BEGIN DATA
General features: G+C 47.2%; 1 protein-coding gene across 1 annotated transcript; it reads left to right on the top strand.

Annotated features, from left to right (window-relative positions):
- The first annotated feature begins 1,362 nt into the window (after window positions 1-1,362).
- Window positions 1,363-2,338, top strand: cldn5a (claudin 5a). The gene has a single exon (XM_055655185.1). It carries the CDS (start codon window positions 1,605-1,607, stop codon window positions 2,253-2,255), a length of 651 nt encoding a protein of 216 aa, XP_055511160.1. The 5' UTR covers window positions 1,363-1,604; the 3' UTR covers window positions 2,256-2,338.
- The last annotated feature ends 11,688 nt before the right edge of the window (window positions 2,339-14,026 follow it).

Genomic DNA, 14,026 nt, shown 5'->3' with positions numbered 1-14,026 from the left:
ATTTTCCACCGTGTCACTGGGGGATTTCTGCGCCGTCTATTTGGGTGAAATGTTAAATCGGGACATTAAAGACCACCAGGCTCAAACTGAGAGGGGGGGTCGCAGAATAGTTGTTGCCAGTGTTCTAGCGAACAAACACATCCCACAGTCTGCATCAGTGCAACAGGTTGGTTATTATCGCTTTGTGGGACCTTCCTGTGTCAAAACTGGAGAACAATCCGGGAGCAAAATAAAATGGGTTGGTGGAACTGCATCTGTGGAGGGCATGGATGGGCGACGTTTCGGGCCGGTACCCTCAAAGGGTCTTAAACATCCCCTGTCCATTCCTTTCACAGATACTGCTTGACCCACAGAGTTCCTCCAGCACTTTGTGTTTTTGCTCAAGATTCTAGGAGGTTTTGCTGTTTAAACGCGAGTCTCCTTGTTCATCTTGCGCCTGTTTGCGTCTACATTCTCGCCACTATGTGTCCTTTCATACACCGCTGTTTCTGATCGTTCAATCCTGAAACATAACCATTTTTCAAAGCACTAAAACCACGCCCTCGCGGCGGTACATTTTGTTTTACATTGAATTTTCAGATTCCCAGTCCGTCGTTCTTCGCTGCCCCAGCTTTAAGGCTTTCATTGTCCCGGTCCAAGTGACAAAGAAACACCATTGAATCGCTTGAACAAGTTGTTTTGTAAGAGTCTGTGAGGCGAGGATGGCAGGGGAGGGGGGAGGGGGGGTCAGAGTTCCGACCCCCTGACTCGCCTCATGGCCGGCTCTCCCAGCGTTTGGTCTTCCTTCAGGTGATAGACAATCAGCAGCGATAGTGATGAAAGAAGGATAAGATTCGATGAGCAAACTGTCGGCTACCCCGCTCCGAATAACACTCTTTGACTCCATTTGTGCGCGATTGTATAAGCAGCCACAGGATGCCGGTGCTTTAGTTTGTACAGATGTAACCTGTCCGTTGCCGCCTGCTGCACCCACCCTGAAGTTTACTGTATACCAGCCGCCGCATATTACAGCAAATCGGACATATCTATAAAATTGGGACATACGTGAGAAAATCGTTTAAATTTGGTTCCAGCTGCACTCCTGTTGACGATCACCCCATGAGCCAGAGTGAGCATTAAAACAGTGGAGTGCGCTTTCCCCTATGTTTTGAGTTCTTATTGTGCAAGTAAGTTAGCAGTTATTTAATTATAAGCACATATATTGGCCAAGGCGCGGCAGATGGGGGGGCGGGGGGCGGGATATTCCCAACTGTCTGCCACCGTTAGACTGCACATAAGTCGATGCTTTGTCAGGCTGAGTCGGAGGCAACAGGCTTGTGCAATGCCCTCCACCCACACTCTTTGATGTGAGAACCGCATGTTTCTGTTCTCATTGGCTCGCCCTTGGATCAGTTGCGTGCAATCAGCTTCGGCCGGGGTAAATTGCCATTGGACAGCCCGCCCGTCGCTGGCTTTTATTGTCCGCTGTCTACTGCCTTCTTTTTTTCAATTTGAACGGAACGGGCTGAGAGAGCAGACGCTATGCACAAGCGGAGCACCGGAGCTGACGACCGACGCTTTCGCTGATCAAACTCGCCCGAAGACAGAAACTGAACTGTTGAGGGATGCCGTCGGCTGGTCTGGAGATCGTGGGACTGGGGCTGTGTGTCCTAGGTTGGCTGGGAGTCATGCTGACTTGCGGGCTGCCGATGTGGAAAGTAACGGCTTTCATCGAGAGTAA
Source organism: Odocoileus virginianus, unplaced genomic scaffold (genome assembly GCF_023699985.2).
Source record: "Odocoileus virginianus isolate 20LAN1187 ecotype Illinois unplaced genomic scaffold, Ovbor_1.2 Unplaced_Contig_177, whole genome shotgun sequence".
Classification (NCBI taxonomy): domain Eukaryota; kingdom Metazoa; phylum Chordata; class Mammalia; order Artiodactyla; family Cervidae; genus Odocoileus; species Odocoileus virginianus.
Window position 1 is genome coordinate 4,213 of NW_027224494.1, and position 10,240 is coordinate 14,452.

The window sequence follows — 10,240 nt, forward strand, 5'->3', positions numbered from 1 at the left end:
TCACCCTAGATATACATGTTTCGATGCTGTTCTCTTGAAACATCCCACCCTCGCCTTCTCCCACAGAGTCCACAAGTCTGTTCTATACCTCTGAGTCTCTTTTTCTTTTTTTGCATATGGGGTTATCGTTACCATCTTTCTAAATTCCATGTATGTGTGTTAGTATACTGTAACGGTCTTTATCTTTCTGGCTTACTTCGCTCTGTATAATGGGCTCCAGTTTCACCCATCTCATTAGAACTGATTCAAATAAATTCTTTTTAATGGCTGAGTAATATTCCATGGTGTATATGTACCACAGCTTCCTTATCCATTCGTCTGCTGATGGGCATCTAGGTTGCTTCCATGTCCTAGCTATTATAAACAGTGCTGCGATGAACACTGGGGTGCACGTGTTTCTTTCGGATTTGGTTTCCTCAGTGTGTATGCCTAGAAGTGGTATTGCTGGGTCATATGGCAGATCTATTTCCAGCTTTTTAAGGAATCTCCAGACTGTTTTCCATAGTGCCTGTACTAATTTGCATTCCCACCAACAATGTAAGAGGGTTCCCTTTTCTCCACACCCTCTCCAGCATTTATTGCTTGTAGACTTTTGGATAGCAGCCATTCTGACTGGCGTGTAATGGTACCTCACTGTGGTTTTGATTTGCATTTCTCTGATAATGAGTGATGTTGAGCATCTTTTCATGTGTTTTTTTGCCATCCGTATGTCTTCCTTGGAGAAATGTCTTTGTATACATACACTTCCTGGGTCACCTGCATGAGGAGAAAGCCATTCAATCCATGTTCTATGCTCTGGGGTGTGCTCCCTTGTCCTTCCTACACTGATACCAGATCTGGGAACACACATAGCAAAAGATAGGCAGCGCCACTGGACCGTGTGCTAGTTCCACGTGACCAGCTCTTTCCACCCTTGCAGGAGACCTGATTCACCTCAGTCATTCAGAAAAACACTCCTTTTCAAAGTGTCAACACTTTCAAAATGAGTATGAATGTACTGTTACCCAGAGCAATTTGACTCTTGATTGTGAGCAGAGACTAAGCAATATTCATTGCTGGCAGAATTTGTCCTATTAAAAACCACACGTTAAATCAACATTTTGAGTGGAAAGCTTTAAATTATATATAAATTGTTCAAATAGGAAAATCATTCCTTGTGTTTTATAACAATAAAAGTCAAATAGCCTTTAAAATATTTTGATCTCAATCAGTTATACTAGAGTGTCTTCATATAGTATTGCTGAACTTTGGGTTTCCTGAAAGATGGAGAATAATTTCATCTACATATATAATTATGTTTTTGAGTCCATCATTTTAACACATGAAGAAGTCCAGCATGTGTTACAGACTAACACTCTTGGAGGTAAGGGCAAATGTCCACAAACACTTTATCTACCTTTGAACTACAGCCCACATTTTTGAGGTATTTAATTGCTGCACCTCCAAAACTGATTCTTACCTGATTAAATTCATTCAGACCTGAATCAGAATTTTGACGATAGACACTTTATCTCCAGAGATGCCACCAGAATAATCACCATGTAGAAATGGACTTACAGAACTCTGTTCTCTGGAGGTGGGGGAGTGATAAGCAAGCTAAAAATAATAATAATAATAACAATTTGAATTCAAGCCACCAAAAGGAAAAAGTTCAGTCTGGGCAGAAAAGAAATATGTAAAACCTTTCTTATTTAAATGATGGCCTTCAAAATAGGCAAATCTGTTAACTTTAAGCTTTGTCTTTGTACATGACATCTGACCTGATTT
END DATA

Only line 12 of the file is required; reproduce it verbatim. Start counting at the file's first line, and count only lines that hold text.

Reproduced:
The window sequence follows — 10,240 nt, forward strand, 5'->3', positions numbered from 1 at the left end: